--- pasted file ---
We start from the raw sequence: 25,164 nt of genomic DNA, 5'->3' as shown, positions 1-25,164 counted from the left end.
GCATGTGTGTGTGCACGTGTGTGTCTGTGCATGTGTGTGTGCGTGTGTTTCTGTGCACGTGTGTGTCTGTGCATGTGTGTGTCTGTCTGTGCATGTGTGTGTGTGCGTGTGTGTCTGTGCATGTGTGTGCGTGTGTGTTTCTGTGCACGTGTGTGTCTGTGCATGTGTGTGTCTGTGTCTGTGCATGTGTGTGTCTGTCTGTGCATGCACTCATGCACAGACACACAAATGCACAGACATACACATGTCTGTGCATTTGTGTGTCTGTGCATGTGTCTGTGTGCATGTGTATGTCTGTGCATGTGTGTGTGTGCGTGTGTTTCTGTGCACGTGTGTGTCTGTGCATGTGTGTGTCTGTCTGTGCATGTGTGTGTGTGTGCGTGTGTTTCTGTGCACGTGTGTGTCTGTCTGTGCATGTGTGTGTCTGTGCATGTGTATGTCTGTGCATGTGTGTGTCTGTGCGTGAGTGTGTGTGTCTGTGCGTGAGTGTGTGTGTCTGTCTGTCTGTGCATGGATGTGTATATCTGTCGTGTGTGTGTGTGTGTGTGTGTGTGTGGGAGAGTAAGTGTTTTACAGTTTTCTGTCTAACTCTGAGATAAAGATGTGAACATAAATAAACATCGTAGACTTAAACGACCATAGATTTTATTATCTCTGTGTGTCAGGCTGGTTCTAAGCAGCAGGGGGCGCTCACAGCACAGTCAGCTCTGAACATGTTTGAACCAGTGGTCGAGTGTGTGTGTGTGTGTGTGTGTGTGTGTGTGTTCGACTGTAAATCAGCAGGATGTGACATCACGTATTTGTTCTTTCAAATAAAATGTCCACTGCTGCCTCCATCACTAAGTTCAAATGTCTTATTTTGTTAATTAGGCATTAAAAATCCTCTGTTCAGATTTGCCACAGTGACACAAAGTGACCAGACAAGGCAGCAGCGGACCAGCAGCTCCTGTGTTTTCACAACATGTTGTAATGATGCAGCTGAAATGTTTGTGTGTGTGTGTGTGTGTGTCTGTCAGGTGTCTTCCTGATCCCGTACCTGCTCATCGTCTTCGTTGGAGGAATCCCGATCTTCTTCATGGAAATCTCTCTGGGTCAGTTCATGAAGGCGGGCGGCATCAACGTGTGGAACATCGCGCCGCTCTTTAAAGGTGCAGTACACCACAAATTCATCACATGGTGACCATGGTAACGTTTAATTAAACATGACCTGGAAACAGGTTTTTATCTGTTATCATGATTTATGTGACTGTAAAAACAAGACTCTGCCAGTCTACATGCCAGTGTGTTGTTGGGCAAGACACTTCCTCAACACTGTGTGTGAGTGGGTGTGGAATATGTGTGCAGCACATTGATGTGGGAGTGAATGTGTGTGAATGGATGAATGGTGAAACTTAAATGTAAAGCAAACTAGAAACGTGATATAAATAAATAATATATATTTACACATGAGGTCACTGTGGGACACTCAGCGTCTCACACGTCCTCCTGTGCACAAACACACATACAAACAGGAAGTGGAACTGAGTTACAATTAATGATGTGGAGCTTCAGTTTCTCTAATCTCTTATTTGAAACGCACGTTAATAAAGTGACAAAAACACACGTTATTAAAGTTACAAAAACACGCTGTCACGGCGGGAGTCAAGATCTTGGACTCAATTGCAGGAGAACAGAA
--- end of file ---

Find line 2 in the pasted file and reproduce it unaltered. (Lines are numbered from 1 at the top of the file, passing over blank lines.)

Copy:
GCATGTGTGTGTGCACGTGTGTGTCTGTGCATGTGTGTGTGCGTGTGTTTCTGTGCACGTGTGTGTCTGTGCATGTGTGTGTCTGTCTGTGCATGTGTGTGTGTGCGTGTGTGTCTGTGCATGTGTGTGCGTGTGTGTTTCTGTGCACGTGTGTGTCTGTGCATGTGTGTGTCTGTGTCTGTGCATGTGTGTGTCTGTCTGTGCATGCACTCATGCACAGACACACAAATGCACAGACATACACATGTCTGTGCATTTGTGTGTCTGTGCATGTGTCTGTGTGCATGTGTATGTCTGTGCATGTGTGTGTGTGCGTGTGTTTCTGTGCACGTGTGTGTCTGTGCATGTGTGTGTCTGTCTGTGCATGTGTGTGTGTGTGCGTGTGTTTCTGTGCACGTGTGTGTCTGTCTGTGCATGTGTGTGTCTGTGCATGTGTATGTCTGTGCATGTGTGTGTCTGTGCGTGAGTGTGTGTGTCTGTGCGTGAGTGTGTGTGTCTGTCTGTCTGTGCATGGATGTGTATATCTGTCGTGTGTGTGTGTGTGTGTGTGTGTGTGGGAGAGTAAGTGTTTTACAGTTTTCTGTCTAACTCTGAGATAAAGATGTGAACATAAATAAACATCGTAGACTTAAACGACCATAGATTTTATTATCTCTGTGTGTCAGGCTGGTTCTAAGCAGCAGGGGGCGCTCACAGCACAGTCAGCTCTGAACATGTTTGAACCAGTGGTCGAGTGTGTGTGTGTGTGTGTGTGTGTGTGTGTGTTCGACTGTAAATCAGCAGGATGTGACATCACGTATTTGTTCTTTCAAATAAAATGTCCACTGCTGCCTCCATCACTAAGTTCAAATGTCTTATTTTGTTAATTAGGCATTAAAAATCCTCTGTTCAGATTTGCCACAGTGACACAAAGTGACCAGACAAGGCAGCAGCGGACCAGCAGCTCCTGTGTTTTCACAACATGTTGTAATGATGCAGCTGAAATGTTTGTGTGTGTGTGTGTGTGTGTCTGTCAGGTGTCTTCCTGATCCCGTACCTGCTCATCGTCTTCGTTGGAGGAATCCCGATCTTCTTCATGGAAATCTCTCTGGGTCAGTTCATGAAGGCGGGCGGCATCAACGTGTGGAACATCGCGCCGCTCTTTAAAGGTGCAGTACACCACAAATTCATCACATGGTGACCATGGTAACGTTTAATTAAACATGACCTGGAAACAGGTTTTTATCTGTTATCATGATTTATGTGACTGTAAAAACAAGACTCTGCCAGTCTACATGCCAGTGTGTTGTTGGGCAAGACACTTCCTCAACACTGTGTGTGAGTGGGTGTGGAATATGTGTGCAGCACATTGATGTGGGAGTGAATGTGTGTGAATGGATGAATGGTGAAACTTAAATGTAAAGCAAACTAGAAACGTGATATAAATAAATAATATATATTTACACATGAGGTCACTGTGGGACACTCAGCGTCTCACACGTCCTCCTGTGCACAAACACACATACAAACAGGAAGTGGAACTGAGTTACAATTAATGATGTGGAGCTTCAGTTTCTCTAATCTCTTATTTGAAACGCACGTTAATAAAGTGACAAAAACACACGTTATTAAAGTTACAAAAACACGCTGTCACGGCGGGAGTCAAGATCTTGGACTCAATTGCAGGAGAACAGAA